Night Owls by Jenn Bennett
Jenn Bennett is an American author of novels for both teenagers and adults. One of her award-winning books, Night Owls, follows the adventures of two teenage artists, Bex and Jack. Bex is a student who aspires to become a medical illustrator, which for a teenager is quite an unusual ambition, as it involves drawing real life anatomy to help doctors and healthcare professionals with patient care and education. Jack, on the other hand, is an infamous golden graffiti artist who “vandalises” the city at night. The story unfolds as they meet on a late-night bus where both of their worlds change.
This blog examines the reasons why graffiti as a form of expression can be considered vandalism and which rights would protect you if you were to get into trouble for doing it. I believe it is important that any child in a position that mirrors Jack’s is aware of their rights and understands how the law can protect them.
While this novel is set in America, the law and rights will be discussed as if they were based in Wales.
The Law on Vandalism and Anti-Social Behaviour
‘single words painted in enormous gold letters appeared on bridges and building fronts. Not semi-illegible, angry gang tangs, but beautifully executed pieces’
Jack, one of the main protagonists in the book, is an infamous graffiti street artist who is wanted for vandalism. Graffiti is anything that is written, sprayed or painted on public or private property. Jack is the child of the city’s mayor and the twin brother to his sister who is hospitalised with a complicated condition. Jack often feels overwhelmed and misunderstood which leads him to use his graffiti as a way of expressing his emotions and portraying what he is feeling or going through
For many, his art can be considered urban art, inspirational and significant due to the words he chooses to graffiti such as ‘celebrate’, ‘rise’ and ‘love’. However, others see his art as a public nuisance and a form of vandalism. Vandalism could get Jack into serious trouble, particularly when he decides to graffiti popular locations such as attraction entrances and monuments.
Vandalism is an anti-social action that involves deliberate destruction or damage to public or private property. In the case of this book, Jack predominantly vandalises and defaces public property. In Wales, graffiti is considered an act of vandalism and a crime under the Criminal Damage Act 1971. In part, to tackle vandalism , the Anti-Social Behaviour, Crime and Policing Act 2014 was introduced to provide the police, local authorities and other local agencies with a range of flexible tools and powers that they could use in order to respond quickly and effectively to “anti-social behaviour”, which would include vandalism. For example, if Jack was caught graffitiing, this would be seen as vandalism and authorities could obtain a civil injunction against him to deter him from committing the anti-social act again.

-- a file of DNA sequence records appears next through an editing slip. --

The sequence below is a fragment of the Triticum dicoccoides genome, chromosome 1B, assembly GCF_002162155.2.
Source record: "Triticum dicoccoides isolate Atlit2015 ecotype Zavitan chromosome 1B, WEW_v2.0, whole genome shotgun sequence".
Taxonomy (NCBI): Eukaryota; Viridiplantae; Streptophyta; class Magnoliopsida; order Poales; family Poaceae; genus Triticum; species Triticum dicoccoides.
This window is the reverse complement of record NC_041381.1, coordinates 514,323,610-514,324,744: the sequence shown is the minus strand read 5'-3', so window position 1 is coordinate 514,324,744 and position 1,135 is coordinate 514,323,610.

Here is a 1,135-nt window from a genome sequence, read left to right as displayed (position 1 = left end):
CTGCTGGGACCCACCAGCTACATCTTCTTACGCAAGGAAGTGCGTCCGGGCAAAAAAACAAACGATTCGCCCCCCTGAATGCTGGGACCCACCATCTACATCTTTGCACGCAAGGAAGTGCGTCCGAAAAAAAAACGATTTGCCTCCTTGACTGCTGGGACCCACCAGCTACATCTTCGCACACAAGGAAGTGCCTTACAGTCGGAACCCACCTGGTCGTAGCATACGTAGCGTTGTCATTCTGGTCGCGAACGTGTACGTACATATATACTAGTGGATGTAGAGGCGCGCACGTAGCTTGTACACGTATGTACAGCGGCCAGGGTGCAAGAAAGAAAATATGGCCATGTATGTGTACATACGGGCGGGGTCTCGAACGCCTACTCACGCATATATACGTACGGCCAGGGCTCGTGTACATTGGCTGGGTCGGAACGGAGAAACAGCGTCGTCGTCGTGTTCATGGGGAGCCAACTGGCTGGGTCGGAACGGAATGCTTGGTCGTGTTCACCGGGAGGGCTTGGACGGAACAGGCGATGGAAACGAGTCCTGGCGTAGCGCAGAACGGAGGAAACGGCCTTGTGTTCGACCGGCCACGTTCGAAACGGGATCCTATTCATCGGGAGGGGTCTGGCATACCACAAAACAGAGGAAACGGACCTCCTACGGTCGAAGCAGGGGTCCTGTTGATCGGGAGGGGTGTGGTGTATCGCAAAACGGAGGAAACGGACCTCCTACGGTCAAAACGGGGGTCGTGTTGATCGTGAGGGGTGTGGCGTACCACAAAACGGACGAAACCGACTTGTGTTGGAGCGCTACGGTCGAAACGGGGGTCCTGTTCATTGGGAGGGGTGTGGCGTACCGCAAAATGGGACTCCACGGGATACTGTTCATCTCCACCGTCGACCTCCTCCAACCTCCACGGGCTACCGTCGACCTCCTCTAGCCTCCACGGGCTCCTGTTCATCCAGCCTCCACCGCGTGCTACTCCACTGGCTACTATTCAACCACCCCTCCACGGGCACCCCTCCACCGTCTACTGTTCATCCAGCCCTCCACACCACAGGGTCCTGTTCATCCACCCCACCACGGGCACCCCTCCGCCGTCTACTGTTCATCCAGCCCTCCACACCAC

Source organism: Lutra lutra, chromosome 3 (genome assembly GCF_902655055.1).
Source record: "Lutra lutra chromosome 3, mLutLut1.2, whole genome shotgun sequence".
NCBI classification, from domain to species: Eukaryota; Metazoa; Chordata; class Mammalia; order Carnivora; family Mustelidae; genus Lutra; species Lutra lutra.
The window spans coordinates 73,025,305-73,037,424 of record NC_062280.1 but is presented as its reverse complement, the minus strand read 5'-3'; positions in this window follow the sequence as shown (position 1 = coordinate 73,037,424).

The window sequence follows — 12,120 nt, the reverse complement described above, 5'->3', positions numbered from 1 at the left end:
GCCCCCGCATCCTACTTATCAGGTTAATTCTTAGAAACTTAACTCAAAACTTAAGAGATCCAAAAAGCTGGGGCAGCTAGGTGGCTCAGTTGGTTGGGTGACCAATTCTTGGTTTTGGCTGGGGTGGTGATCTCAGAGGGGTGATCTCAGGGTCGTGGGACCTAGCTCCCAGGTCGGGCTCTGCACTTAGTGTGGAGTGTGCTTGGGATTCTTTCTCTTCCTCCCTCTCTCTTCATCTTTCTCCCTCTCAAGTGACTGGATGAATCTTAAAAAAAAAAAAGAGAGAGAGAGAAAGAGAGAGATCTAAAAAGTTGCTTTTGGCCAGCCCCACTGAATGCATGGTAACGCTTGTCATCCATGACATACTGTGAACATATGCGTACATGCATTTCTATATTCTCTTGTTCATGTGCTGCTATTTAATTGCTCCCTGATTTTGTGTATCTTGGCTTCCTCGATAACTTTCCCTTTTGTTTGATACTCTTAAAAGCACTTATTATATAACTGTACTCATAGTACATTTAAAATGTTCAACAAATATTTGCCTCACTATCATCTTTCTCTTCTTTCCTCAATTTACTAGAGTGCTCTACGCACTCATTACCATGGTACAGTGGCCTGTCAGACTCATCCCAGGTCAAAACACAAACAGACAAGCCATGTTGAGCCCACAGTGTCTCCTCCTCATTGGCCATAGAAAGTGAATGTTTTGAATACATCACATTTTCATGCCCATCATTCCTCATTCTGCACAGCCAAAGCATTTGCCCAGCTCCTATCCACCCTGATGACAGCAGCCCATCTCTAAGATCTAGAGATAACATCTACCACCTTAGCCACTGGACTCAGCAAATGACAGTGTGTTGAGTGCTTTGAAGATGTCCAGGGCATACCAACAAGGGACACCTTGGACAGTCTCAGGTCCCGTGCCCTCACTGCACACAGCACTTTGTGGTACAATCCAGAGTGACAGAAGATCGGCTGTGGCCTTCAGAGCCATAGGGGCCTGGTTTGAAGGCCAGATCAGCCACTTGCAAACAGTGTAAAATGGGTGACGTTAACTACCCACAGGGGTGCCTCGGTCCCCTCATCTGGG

Jack would have to follow certain rules, such as fixing the damage that he caused to someone else’s property, which can be extremely expensive, or else he could get a more severe punishment. The punishment for not following a civil injunction could be as severe as a three-month detention order for someone under 18, which would be applicable to Jack as he is only 17, or up to two years imprisonment or unlimited fine if you’re 18 or over. This means that Jack, or you could get a criminal record for graffitiing as it’s treated as committing a crime, even if the act is undertaken without malice intent like Jack, and this can have a very big impact upon the rest of your life.
What Happens if you are in Trouble? –Your Rights into Practice
‘Golden Apple Street Artist: Poet or Attention-Mongering Vandal?’
Rules and laws are in place to ensure everyone can feel safe, well-protected and respected. If you are caught graffitiing or undertaking any other anti-social or illegal act, you can get into a lot of trouble with the police and your local authority.
Once you are 10, the law says that you are old enough to understand if you have broken the law or not. This is known as the ‘age of criminal responsibility’. As Jack is under 18, this means that he could be questioned by the police, taken to a police station, and could possibly end up in court where a judge would decide what is to happen to him next.